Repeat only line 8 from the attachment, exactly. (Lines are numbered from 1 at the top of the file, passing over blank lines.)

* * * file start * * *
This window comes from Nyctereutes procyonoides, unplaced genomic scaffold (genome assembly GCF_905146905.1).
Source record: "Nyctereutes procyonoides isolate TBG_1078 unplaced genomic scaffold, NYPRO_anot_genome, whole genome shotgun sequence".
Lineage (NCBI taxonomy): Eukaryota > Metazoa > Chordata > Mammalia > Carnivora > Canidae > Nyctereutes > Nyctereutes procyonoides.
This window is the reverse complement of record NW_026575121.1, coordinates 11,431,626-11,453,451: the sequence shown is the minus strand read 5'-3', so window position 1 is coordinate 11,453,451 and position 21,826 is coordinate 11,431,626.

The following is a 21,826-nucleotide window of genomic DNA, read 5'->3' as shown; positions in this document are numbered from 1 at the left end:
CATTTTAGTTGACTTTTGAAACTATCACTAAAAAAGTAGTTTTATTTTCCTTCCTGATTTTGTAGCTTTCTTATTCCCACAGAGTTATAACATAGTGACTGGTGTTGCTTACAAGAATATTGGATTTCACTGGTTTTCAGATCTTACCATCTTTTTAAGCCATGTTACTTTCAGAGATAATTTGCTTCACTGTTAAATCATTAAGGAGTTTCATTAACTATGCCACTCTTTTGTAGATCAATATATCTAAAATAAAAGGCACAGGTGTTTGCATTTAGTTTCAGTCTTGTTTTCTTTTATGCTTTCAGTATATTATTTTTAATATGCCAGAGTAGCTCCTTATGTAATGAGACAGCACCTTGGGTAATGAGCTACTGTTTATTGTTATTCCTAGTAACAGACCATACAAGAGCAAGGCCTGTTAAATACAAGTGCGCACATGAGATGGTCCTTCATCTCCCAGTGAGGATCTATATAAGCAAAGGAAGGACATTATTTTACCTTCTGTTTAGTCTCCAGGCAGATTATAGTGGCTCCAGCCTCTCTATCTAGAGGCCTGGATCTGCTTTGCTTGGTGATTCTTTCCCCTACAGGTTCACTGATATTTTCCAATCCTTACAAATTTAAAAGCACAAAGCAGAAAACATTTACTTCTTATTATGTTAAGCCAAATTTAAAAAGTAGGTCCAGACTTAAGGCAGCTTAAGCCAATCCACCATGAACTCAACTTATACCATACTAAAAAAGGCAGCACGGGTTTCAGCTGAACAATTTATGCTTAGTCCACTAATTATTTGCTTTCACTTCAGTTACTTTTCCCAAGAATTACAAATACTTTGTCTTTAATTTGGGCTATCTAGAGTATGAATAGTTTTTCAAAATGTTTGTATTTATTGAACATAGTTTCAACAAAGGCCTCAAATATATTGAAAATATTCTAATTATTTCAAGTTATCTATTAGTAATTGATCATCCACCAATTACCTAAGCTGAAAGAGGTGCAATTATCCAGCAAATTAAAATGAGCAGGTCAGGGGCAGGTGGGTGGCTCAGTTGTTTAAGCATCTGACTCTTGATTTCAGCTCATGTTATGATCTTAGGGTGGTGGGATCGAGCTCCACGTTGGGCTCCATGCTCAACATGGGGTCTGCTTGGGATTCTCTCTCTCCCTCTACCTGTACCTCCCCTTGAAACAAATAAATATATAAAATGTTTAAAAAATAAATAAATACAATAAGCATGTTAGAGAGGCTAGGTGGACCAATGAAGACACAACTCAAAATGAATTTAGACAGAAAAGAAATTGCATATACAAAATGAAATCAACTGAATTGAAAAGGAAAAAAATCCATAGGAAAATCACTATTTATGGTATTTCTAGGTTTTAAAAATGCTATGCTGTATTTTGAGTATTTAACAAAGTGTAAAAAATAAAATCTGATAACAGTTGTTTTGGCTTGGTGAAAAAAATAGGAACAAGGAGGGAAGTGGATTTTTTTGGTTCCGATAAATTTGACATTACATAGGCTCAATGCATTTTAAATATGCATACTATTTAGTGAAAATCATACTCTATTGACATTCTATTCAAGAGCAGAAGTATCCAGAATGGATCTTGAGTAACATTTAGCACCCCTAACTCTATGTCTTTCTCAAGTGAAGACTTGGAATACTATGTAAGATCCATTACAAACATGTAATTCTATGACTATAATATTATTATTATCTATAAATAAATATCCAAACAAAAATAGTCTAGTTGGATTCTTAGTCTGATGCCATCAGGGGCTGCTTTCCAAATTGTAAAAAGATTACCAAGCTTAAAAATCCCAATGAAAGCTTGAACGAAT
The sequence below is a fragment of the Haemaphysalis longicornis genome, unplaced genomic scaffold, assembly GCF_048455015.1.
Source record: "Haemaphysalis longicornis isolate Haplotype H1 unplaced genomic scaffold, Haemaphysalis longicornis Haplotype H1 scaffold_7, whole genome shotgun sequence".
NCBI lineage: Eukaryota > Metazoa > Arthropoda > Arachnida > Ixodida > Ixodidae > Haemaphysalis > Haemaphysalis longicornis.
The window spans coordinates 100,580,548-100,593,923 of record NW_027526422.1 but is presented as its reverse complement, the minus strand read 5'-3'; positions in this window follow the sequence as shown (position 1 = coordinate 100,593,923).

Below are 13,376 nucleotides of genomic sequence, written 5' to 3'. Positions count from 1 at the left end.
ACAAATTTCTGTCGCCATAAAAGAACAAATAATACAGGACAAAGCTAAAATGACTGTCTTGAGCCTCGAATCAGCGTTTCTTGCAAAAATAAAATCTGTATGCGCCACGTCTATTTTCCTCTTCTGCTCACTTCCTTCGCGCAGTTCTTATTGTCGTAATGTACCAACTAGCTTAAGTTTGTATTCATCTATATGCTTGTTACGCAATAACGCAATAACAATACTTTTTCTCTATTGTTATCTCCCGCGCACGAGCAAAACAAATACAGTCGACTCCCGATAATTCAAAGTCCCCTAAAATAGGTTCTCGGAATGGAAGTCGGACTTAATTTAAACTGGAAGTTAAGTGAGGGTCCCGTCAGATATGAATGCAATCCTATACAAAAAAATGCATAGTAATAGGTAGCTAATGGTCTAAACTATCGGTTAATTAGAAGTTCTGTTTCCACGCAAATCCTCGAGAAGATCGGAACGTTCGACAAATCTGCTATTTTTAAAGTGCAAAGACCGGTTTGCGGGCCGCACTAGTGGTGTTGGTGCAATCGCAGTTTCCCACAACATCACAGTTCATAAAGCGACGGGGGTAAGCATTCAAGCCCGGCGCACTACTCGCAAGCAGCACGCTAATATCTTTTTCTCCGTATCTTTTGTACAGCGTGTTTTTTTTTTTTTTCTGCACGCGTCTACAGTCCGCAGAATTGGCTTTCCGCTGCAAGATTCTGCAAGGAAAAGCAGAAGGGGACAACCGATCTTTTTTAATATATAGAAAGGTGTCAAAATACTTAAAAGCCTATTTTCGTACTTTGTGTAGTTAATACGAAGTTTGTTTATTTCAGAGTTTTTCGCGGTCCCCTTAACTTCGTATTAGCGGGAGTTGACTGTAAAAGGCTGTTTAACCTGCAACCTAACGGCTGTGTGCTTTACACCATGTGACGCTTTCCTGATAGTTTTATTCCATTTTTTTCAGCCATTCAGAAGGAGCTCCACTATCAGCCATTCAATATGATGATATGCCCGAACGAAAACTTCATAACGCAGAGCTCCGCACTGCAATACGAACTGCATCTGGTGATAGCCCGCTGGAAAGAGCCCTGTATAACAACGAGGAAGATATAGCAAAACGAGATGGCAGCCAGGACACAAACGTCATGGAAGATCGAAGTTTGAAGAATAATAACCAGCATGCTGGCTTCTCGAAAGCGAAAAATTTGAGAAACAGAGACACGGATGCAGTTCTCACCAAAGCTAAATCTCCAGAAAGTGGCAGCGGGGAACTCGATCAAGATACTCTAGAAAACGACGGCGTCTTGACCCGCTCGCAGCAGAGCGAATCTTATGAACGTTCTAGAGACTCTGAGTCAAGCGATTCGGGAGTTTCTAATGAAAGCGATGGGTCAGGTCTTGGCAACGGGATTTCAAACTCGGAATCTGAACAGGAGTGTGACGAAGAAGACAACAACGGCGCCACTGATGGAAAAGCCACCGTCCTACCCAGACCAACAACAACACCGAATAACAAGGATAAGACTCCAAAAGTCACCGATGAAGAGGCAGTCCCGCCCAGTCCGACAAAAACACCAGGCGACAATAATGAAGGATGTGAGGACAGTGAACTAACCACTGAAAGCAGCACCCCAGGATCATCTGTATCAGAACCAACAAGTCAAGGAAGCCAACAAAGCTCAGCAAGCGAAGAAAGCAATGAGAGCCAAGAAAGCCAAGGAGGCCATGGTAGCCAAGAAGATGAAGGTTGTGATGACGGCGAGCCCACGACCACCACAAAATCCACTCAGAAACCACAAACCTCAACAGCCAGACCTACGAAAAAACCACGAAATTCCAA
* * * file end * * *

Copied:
Source record: "Haemaphysalis longicornis isolate Haplotype H1 unplaced genomic scaffold, Haemaphysalis longicornis Haplotype H1 scaffold_7, whole genome shotgun sequence".